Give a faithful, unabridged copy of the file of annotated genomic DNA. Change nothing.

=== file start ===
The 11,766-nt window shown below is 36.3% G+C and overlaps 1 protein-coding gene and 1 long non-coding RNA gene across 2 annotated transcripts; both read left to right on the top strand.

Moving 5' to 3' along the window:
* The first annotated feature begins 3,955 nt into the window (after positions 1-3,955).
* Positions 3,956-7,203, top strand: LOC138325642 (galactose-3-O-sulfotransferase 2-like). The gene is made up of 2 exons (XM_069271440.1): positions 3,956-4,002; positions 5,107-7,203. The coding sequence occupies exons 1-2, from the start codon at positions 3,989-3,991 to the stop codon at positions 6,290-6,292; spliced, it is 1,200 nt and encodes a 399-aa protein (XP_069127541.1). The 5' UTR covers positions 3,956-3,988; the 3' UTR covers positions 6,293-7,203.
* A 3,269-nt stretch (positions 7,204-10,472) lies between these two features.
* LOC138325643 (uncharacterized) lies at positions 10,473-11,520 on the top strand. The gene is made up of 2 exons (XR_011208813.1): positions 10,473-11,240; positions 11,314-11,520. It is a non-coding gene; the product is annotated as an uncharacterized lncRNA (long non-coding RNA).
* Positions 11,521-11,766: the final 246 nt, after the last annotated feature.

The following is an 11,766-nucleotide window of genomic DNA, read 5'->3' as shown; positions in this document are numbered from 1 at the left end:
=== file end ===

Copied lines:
The 11,766-nt window shown below is 36.3% G+C and overlaps 1 protein-coding gene and 1 long non-coding RNA gene across 2 annotated transcripts; both read left to right on the top strand.

Moving 5' to 3' along the window:
* The first annotated feature begins 3,955 nt into the window (after positions 1-3,955).
* Positions 3,956-7,203, top strand: LOC138325642 (galactose-3-O-sulfotransferase 2-like). The gene is made up of 2 exons (XM_069271440.1): positions 3,956-4,002; positions 5,107-7,203. The coding sequence occupies exons 1-2, from the start codon at positions 3,989-3,991 to the stop codon at positions 6,290-6,292; spliced, it is 1,200 nt and encodes a 399-aa protein (XP_069127541.1). The 5' UTR covers positions 3,956-3,988; the 3' UTR covers positions 6,293-7,203.
* A 3,269-nt stretch (positions 7,204-10,472) lies between these two features.
* LOC138325643 (uncharacterized) lies at positions 10,473-11,520 on the top strand. The gene is made up of 2 exons (XR_011208813.1): positions 10,473-11,240; positions 11,314-11,520. It is a non-coding gene; the product is annotated as an uncharacterized lncRNA (long non-coding RNA).
* Positions 11,521-11,766: the final 246 nt, after the last annotated feature.

The following is an 11,766-nucleotide window of genomic DNA, read 5'->3' as shown; positions in this document are numbered from 1 at the left end: